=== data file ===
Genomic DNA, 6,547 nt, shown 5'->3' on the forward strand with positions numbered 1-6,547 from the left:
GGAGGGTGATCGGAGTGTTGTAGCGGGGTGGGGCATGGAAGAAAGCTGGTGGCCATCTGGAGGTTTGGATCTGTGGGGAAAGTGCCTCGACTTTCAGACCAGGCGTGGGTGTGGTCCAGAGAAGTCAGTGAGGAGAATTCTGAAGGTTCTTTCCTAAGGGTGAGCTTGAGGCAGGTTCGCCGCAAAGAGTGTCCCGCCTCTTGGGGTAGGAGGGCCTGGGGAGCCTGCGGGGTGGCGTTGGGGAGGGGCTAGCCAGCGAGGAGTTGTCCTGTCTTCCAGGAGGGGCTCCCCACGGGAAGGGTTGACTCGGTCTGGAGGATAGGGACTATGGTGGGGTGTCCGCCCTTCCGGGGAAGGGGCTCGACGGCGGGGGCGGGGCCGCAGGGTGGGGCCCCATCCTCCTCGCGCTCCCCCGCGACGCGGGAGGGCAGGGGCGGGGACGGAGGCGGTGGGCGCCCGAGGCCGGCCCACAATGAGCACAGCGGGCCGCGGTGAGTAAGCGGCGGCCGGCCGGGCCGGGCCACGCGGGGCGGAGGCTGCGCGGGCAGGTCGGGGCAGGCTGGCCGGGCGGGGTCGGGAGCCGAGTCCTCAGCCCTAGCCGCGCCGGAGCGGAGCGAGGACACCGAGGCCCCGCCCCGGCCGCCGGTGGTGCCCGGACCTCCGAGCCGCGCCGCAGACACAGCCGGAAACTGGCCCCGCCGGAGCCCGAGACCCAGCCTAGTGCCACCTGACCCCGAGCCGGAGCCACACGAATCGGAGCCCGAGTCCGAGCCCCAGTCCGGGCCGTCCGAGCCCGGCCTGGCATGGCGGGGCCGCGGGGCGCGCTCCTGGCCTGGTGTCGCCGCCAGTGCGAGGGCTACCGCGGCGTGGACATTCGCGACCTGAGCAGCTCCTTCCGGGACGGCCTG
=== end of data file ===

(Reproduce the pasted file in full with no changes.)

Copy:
Genomic DNA, 6,547 nt, shown 5'->3' on the forward strand with positions numbered 1-6,547 from the left:
GGAGGGTGATCGGAGTGTTGTAGCGGGGTGGGGCATGGAAGAAAGCTGGTGGCCATCTGGAGGTTTGGATCTGTGGGGAAAGTGCCTCGACTTTCAGACCAGGCGTGGGTGTGGTCCAGAGAAGTCAGTGAGGAGAATTCTGAAGGTTCTTTCCTAAGGGTGAGCTTGAGGCAGGTTCGCCGCAAAGAGTGTCCCGCCTCTTGGGGTAGGAGGGCCTGGGGAGCCTGCGGGGTGGCGTTGGGGAGGGGCTAGCCAGCGAGGAGTTGTCCTGTCTTCCAGGAGGGGCTCCCCACGGGAAGGGTTGACTCGGTCTGGAGGATAGGGACTATGGTGGGGTGTCCGCCCTTCCGGGGAAGGGGCTCGACGGCGGGGGCGGGGCCGCAGGGTGGGGCCCCATCCTCCTCGCGCTCCCCCGCGACGCGGGAGGGCAGGGGCGGGGACGGAGGCGGTGGGCGCCCGAGGCCGGCCCACAATGAGCACAGCGGGCCGCGGTGAGTAAGCGGCGGCCGGCCGGGCCGGGCCACGCGGGGCGGAGGCTGCGCGGGCAGGTCGGGGCAGGCTGGCCGGGCGGGGTCGGGAGCCGAGTCCTCAGCCCTAGCCGCGCCGGAGCGGAGCGAGGACACCGAGGCCCCGCCCCGGCCGCCGGTGGTGCCCGGACCTCCGAGCCGCGCCGCAGACACAGCCGGAAACTGGCCCCGCCGGAGCCCGAGACCCAGCCTAGTGCCACCTGACCCCGAGCCGGAGCCACACGAATCGGAGCCCGAGTCCGAGCCCCAGTCCGGGCCGTCCGAGCCCGGCCTGGCATGGCGGGGCCGCGGGGCGCGCTCCTGGCCTGGTGTCGCCGCCAGTGCGAGGGCTACCGCGGCGTGGACATTCGCGACCTGAGCAGCTCCTTCCGGGACGGCCTG